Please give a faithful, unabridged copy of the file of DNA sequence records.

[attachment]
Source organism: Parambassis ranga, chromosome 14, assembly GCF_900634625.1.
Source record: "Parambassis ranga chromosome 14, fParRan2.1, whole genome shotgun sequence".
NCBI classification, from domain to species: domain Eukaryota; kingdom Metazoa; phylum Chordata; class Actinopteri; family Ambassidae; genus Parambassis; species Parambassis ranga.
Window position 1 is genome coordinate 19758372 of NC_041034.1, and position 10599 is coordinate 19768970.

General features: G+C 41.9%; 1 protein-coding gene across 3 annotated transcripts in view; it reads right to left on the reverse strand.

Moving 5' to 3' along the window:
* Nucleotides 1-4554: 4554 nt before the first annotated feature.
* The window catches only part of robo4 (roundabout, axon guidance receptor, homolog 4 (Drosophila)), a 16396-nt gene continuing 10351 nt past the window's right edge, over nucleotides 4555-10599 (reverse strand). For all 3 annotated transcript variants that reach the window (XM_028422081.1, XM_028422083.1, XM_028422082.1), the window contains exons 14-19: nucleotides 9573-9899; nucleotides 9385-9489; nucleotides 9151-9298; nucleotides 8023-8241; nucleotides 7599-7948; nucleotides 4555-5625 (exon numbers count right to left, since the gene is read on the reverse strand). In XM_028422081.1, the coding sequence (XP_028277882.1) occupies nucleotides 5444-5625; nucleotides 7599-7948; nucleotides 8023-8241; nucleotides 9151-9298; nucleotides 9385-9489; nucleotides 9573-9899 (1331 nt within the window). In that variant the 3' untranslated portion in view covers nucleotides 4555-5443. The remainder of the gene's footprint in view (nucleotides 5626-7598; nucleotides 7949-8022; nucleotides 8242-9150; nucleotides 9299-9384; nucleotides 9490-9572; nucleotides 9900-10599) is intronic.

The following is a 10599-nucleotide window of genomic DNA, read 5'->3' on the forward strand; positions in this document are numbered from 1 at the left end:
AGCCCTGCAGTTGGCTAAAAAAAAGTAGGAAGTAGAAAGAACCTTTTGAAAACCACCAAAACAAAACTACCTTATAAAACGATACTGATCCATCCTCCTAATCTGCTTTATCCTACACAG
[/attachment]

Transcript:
Source organism: Parambassis ranga, chromosome 14, assembly GCF_900634625.1.
Source record: "Parambassis ranga chromosome 14, fParRan2.1, whole genome shotgun sequence".
NCBI classification, from domain to species: domain Eukaryota; kingdom Metazoa; phylum Chordata; class Actinopteri; family Ambassidae; genus Parambassis; species Parambassis ranga.
Window position 1 is genome coordinate 19758372 of NC_041034.1, and position 10599 is coordinate 19768970.

General features: G+C 41.9%; 1 protein-coding gene across 3 annotated transcripts in view; it reads right to left on the reverse strand.

Moving 5' to 3' along the window:
* Nucleotides 1-4554: 4554 nt before the first annotated feature.
* The window catches only part of robo4 (roundabout, axon guidance receptor, homolog 4 (Drosophila)), a 16396-nt gene continuing 10351 nt past the window's right edge, over nucleotides 4555-10599 (reverse strand). For all 3 annotated transcript variants that reach the window (XM_028422081.1, XM_028422083.1, XM_028422082.1), the window contains exons 14-19: nucleotides 9573-9899; nucleotides 9385-9489; nucleotides 9151-9298; nucleotides 8023-8241; nucleotides 7599-7948; nucleotides 4555-5625 (exon numbers count right to left, since the gene is read on the reverse strand). In XM_028422081.1, the coding sequence (XP_028277882.1) occupies nucleotides 5444-5625; nucleotides 7599-7948; nucleotides 8023-8241; nucleotides 9151-9298; nucleotides 9385-9489; nucleotides 9573-9899 (1331 nt within the window). In that variant the 3' untranslated portion in view covers nucleotides 4555-5443. The remainder of the gene's footprint in view (nucleotides 5626-7598; nucleotides 7949-8022; nucleotides 8242-9150; nucleotides 9299-9384; nucleotides 9490-9572; nucleotides 9900-10599) is intronic.

The following is a 10599-nucleotide window of genomic DNA, read 5'->3' on the forward strand; positions in this document are numbered from 1 at the left end:
AGCCCTGCAGTTGGCTAAAAAAAAGTAGGAAGTAGAAAGAACCTTTTGAAAACCACCAAAACAAAACTACCTTATAAAACGATACTGATCCATCCTCCTAATCTGCTTTATCCTACACAG